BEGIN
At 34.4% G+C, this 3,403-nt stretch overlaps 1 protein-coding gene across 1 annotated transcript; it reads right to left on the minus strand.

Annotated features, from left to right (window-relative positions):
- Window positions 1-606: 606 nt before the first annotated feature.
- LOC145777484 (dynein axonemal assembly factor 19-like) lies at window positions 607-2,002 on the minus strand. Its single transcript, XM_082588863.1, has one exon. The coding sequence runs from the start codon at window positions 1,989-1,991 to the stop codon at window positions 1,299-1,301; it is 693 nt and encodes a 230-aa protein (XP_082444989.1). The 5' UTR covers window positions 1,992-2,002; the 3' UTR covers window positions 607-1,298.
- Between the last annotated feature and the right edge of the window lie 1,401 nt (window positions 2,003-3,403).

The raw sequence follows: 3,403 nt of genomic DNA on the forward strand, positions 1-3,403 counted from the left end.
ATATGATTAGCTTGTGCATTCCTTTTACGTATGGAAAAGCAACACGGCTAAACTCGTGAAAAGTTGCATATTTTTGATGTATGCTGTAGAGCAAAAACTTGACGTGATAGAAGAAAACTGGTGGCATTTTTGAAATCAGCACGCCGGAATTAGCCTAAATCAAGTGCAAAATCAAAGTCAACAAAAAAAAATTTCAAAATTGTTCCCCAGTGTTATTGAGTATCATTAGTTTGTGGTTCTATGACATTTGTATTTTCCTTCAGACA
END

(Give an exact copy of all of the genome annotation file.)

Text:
At 34.4% G+C, this 3,403-nt stretch overlaps 1 protein-coding gene across 1 annotated transcript; it reads right to left on the minus strand.

Annotated features, from left to right (window-relative positions):
- Window positions 1-606: 606 nt before the first annotated feature.
- LOC145777484 (dynein axonemal assembly factor 19-like) lies at window positions 607-2,002 on the minus strand. Its single transcript, XM_082588863.1, has one exon. The coding sequence runs from the start codon at window positions 1,989-1,991 to the stop codon at window positions 1,299-1,301; it is 693 nt and encodes a 230-aa protein (XP_082444989.1). The 5' UTR covers window positions 1,992-2,002; the 3' UTR covers window positions 607-1,298.
- Between the last annotated feature and the right edge of the window lie 1,401 nt (window positions 2,003-3,403).

The raw sequence follows: 3,403 nt of genomic DNA on the forward strand, positions 1-3,403 counted from the left end.
ATATGATTAGCTTGTGCATTCCTTTTACGTATGGAAAAGCAACACGGCTAAACTCGTGAAAAGTTGCATATTTTTGATGTATGCTGTAGAGCAAAAACTTGACGTGATAGAAGAAAACTGGTGGCATTTTTGAAATCAGCACGCCGGAATTAGCCTAAATCAAGTGCAAAATCAAAGTCAACAAAAAAAAATTTCAAAATTGTTCCCCAGTGTTATTGAGTATCATTAGTTTGTGGTTCTATGACATTTGTATTTTCCTTCAGACA